A further means for improving the contrast in a bright room involves forming an exit surface of a transmission type screen with conical protrusions, for example, circular truncated cones similar to wedge-shaped protrusions used on wall surfaces of an acoustic anechoic chamber, a radio anechoic chamber and the like for absorbing sound and radio waves without reflection, for example, as disclosed in JP-A-6-194741, JP-A-2003-50307, and the like.

Since the present invention is deeply related to JP-A-6-194741 and JP-A-2003-50307, reference is made to FIGS. 1 and 2 of JP-A-6-194741 for describing the foregoing technique in detail.

In FIGS. 1 and 2 of JP-A-6-194741, as external light 23 is incident on an inclined portions 14 of a convex protrusion 12, the external light 23 repeats reflections multiple times as shown (indicated by dotted lines) between adjacent inclined portions 14 to attenuate.

On the other hand, projected light 21 from the back of a screen propagates within the convex protrusions 12 nearly in a total reflection condition, and is outputted from a peak 13 with less attenuation. Specifically, the reflection of the external light 23 can be reduced while maintaining the projected light 21 from the back of the screen at substantially consistent brightness without largely attenuating the projected light 21, so that the bright-room contrast can be satisfactorily improved.

In addition, the inclined portions 14 may be coated with a light absorption layer 15 or the like to absorb reflected light, resulting in a higher contrast ratio.

As described above, the technique using the convex protrusions demonstrates significant effects for improving the contrast of images in a bright room.

SUMMARY OF THE INVENTION

However, the prior art improving means for reducing the transmittance to improve the bright-room contrast has a problem of reducing the output light by the transmittance τ as well, so that the exit light must be previously increased. In some cases, difficulties are encountered in combining the prior art technique with a display panel which originally has a low output luminance or a display which has a low light output efficiency.

In regard to CRT, a material for adjusting the transmittance is generally mixed in a glass raw material of a face plate, equivalent to a front plate, to adjust the transmittance. On the other hand, in regard to PDP, a front plate which is charged with a number of roles such as an unwanted irradiation reduction effect, a color temperature adjustment function, an infrared ray reduction effect, a panel glass protection function, and the like other than the transmittance adjustment, is mounted on a display panel glass of PDP, and PDPs equipped with such a front plate have been available on the market. In either case, there is no difference in the function of improving the bright-room contrast by adjusting the transmittance, but a common problem still remains unsolved in regard to the attenuation of even emitted light from light emitting elements.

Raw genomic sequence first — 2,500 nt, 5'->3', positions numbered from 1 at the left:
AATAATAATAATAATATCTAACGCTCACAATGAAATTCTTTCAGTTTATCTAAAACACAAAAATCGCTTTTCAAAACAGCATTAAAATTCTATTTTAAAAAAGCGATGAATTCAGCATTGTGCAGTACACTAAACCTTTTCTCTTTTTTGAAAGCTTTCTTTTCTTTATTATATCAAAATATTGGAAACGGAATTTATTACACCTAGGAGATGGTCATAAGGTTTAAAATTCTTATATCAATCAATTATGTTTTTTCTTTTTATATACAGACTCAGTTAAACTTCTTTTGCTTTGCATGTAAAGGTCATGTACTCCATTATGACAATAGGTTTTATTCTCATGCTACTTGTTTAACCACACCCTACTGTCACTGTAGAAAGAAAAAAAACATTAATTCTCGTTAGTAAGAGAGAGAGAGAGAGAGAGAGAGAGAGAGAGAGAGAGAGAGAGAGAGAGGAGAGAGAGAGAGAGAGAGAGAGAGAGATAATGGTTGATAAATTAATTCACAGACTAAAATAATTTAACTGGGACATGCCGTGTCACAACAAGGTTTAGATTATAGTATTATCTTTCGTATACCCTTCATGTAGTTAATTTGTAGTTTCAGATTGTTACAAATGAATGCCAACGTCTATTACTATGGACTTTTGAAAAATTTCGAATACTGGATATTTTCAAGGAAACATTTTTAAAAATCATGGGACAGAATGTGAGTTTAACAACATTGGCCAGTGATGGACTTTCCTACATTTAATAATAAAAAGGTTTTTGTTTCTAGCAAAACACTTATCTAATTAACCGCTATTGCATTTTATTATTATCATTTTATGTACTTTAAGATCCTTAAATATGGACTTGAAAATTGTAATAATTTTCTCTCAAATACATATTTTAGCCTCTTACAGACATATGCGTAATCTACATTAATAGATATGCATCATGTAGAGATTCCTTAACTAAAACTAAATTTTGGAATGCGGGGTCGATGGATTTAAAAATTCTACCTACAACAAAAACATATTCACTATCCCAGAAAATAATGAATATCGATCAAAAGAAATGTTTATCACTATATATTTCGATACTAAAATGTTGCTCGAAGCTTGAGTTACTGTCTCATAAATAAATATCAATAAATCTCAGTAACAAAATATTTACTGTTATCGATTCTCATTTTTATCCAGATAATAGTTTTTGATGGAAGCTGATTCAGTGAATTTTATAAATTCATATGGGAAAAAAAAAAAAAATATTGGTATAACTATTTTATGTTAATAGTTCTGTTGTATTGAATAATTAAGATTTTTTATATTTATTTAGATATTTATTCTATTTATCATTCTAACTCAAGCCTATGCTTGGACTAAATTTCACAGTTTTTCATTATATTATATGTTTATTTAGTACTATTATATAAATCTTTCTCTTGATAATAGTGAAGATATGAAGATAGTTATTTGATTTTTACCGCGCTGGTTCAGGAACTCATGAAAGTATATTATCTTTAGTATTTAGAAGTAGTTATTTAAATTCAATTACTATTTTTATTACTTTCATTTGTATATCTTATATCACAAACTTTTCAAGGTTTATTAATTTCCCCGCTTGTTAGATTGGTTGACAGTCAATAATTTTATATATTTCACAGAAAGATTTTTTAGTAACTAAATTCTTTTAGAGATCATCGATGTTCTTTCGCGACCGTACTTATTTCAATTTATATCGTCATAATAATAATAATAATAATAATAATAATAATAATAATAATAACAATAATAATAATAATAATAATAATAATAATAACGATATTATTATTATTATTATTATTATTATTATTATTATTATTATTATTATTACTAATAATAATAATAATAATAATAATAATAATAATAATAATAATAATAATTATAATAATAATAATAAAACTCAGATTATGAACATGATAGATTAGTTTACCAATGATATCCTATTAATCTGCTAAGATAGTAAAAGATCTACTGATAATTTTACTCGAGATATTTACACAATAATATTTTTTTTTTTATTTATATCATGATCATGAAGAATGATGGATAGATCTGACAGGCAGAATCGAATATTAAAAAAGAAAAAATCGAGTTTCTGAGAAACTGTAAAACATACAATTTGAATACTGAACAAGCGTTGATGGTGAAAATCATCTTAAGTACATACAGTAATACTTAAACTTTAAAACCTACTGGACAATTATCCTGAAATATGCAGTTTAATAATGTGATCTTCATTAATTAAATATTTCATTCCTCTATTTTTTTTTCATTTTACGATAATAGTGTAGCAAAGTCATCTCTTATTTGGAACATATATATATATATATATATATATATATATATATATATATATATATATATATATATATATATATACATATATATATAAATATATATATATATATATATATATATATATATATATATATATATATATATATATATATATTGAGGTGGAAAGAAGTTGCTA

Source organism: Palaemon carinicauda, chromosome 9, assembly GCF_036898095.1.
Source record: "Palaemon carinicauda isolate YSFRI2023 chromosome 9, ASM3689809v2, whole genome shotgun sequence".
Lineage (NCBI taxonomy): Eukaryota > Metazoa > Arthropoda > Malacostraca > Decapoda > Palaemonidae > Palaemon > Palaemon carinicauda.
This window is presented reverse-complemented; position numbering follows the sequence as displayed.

On the other hand, it is said that the improving means for improving the bright-room contrast using miniature ruggedness on an external light incident surface of a front plate irregularly reflects external light to make an image glared on the panel ambiguous, thus reducing the tiredness of the viewer. Nevertheless, part of reflected external light returns toward the viewer, so that this improving means hardly contributes to a reduction in the bright-room contrast.

To solve the foregoing problems, consider that the convex protrusions disclosed in the aforementioned JP-A-6-194741, JP-A-2003-50307 or the like is applied to a front plate of a display device. An optical plate using the convex protrusions can produce effects when light of image incident on the plate is near parallel light, and has been devised on the assumption that it would be applied to a transmission type screen of a projection type display. However, the application of this technique to a display device gives rise to some concerns as mentioned below.

FIG. 11 shows an example which employs an optical plate formed with the aforementioned convex protrusions as a front plate. As shown in FIG. 11, when an optical plate formed with protrusions 110′ is adhered, through an adhesive layer 3, to a display surface of a selfluminous display panel 2 which emits light in a pattern in accordance with the Lambert distribution, for example, PDP, a field emission display (hereinafter abbreviated as “FED”) or the like, light emitted from display pixels 400 of the PDP or FED impinges on adjacent protrusions formed on adjacent display pixels 401 as leak light 500, due to its lack of the directivity (Lambert distribution), or light impinging on a flat portion 150 repeats reflections multiple times to produce stray light 501, resulting in a blurred image and a lower contrast, as described below.